An ARDC case study

Field research data digitally captured, organised and analysed saving time and money

Field research data around the globe, from the Blue Mountains in NSW to remote villages in Cameroon, is being digitally captured, organised and analysed thanks to the Field Acquired Information Management Systems (FAIMS) Mobile platform.

Launched in 2012, FAIMS Mobile is a world-class, open-source platform for producing custom electronic notebooks for data collection in diverse field situations. FAIMS was originally funded by Nectar, one of the three NCRIS projects that became ARDC, and has seen continuous improvements for almost 10 years.

Upgrading from paper to mobile

There are a myriad of ways that manual data collection in the field, particularly in remote locations, can go wrong and cause inconsistencies, manual errors and more - leading to hours of additional work ‘cleaning’ the data. FAIMS was developed to address these challenges and simplify field work by adding additional features such as mobile mapping, multimedia management, and the automatic application of identifiers.

When creating the platform, the team quickly understood that every research team wanted something different, so the app was created to be completely customisable for a wide range research and data collection requirements.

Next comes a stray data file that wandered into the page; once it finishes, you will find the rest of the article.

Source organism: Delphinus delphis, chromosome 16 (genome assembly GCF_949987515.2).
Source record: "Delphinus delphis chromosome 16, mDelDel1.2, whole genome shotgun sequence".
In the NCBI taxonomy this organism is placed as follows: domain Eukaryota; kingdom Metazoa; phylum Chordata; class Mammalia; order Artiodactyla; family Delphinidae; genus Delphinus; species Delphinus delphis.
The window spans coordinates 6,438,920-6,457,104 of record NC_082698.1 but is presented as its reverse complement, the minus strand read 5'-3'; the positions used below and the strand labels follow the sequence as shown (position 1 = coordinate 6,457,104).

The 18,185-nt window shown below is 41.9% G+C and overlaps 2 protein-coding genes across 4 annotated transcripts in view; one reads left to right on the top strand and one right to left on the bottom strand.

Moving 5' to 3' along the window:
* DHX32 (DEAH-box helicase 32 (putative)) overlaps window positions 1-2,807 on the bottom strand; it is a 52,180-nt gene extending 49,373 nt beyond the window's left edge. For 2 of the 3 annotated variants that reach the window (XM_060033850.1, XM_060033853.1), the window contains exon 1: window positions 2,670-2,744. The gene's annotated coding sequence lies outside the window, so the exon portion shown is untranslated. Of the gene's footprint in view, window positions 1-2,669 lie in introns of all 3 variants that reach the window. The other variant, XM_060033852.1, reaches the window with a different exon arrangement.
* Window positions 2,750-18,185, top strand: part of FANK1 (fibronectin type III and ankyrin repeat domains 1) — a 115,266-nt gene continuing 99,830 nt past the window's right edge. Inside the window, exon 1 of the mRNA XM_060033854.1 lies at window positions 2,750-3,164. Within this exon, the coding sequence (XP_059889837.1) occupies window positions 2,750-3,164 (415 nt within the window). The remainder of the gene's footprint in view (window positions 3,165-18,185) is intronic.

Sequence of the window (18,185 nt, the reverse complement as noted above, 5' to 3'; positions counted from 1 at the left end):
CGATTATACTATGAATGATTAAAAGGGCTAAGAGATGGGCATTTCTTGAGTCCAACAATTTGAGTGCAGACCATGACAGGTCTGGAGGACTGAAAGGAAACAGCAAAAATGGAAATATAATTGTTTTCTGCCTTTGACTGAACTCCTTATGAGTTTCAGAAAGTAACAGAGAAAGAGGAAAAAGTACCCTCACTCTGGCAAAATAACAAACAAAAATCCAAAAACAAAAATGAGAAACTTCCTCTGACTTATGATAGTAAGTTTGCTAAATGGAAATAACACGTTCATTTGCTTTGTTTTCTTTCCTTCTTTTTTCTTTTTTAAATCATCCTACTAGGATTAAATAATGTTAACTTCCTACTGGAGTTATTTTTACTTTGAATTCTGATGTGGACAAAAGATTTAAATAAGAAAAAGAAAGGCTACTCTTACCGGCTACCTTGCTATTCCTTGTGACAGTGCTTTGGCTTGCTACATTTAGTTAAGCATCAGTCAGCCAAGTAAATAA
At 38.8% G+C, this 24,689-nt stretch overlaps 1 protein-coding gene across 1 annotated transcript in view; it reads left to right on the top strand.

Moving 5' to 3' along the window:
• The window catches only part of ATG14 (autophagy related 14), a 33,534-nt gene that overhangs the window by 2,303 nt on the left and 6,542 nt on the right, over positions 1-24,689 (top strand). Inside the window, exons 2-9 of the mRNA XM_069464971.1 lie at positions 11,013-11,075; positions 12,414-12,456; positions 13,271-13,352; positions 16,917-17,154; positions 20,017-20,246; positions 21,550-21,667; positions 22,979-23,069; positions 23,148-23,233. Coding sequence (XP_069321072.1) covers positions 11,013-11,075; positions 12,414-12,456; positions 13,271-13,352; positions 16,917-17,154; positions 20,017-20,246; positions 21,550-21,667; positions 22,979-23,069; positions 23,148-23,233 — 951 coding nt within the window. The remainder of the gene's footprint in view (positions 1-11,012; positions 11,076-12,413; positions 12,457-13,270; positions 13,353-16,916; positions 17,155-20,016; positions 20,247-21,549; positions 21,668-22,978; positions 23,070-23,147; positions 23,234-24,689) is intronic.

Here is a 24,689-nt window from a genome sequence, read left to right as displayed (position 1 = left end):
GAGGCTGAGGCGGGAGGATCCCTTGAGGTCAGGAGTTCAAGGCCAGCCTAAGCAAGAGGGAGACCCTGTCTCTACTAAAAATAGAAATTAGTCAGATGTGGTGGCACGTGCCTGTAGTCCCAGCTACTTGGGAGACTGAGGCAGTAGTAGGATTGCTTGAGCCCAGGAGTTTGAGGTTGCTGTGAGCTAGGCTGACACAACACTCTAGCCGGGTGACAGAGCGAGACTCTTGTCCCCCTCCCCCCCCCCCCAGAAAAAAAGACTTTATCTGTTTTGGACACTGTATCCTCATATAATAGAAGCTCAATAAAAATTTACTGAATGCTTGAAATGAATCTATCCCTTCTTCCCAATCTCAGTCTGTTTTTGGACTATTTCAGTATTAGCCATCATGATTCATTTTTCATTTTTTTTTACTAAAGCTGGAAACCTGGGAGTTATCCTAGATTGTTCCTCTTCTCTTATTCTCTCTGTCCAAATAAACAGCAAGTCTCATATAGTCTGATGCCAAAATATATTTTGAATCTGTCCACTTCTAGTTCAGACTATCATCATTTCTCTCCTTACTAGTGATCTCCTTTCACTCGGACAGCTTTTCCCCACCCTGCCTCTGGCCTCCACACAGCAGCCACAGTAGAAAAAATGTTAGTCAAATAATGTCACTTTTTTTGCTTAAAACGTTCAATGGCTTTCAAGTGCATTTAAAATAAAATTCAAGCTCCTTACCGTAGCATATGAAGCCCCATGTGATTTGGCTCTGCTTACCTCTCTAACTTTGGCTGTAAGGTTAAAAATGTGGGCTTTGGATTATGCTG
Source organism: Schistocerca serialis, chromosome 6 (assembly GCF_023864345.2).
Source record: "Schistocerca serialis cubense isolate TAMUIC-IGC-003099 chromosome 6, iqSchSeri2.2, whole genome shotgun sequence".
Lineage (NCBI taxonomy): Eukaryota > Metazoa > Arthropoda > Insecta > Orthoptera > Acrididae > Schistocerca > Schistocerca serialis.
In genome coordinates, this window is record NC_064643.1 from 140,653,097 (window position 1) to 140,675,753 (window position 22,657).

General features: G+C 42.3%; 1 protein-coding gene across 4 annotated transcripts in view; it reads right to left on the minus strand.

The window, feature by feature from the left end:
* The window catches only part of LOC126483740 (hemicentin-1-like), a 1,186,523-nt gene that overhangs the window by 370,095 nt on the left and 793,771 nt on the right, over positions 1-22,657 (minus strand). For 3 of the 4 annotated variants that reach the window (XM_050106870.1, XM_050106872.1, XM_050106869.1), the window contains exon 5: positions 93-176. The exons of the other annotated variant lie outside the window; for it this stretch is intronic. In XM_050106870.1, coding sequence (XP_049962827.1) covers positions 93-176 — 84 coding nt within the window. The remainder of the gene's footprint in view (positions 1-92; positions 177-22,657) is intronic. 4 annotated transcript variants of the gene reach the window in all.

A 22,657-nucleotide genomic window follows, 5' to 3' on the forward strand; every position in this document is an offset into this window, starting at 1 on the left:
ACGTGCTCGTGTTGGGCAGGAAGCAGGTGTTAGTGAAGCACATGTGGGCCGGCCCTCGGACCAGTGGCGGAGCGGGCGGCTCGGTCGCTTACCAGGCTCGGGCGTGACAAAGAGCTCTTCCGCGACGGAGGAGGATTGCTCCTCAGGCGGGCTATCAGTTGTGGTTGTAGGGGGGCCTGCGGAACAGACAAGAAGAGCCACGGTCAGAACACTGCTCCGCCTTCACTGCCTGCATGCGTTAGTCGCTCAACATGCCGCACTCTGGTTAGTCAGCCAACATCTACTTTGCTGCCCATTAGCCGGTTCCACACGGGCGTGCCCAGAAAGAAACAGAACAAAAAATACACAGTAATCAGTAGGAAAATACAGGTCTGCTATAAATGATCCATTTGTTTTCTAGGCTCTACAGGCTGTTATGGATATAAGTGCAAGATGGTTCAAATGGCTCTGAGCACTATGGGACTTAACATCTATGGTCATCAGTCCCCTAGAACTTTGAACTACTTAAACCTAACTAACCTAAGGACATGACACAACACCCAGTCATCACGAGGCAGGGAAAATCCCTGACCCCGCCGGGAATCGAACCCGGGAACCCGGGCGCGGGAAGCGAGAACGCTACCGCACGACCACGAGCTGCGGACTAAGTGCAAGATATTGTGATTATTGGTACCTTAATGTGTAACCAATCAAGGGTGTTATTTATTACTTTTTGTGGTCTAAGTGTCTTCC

Since its launch, FAIMS Mobile has been used:

  • for 64 field data capture workflows
  • in over 40 projects
  • by 100s of researchers who logged 10,000s of hours on the platform.

It has been taken up around the globe, including in Australia, Bulgaria, Cameroon, China, Israel, Malawi, Peru and Turkey and by researchers at Yale, Harvard, Brown, Aarhus, La Trobe, Macquarie, UNSW, New England and Queensland universities. Research fields it has been deployed in include: geosciences, ecology, archaeology, oral history, ethnography, linguistics and citizen science applications.

Since its initial development in 2012, FAIMS has received funding from: Nectar, the Australian Research Council, the NSW Government, several Australian universities and small firms, and ARDC.

Searching for hidden mineral deposits with FAIMS

In Australia, FAIMS is speeding up the mineral resources industry’s hunt for traces of high-value mineral deposits through halving the time required for geochemical sampling.

“80% of Australia is not well explored for mineral resources,” says Dr Jens Klump, Team Leader Geoscience Analytics at CSIRO. “Everything that’s easy to find has been found.”

There could be large high-value mineral deposits waiting to be discovered deeper underground.

However, the chance of finding economic mineral deposits is very small, explains Jens: “Finding them is even more difficult than finding a needle in a haystack.”

As part of the CSIRO Mineral Resources discovery program, Jens and his colleagues work with independent contractors, state geological surveys and the minerals resources industry to sample 100s of 1000s of boreholes and soils, looking for anomalies in the geochemistry that may point to economic deposits of high-value mineral resources that warrant further investigation.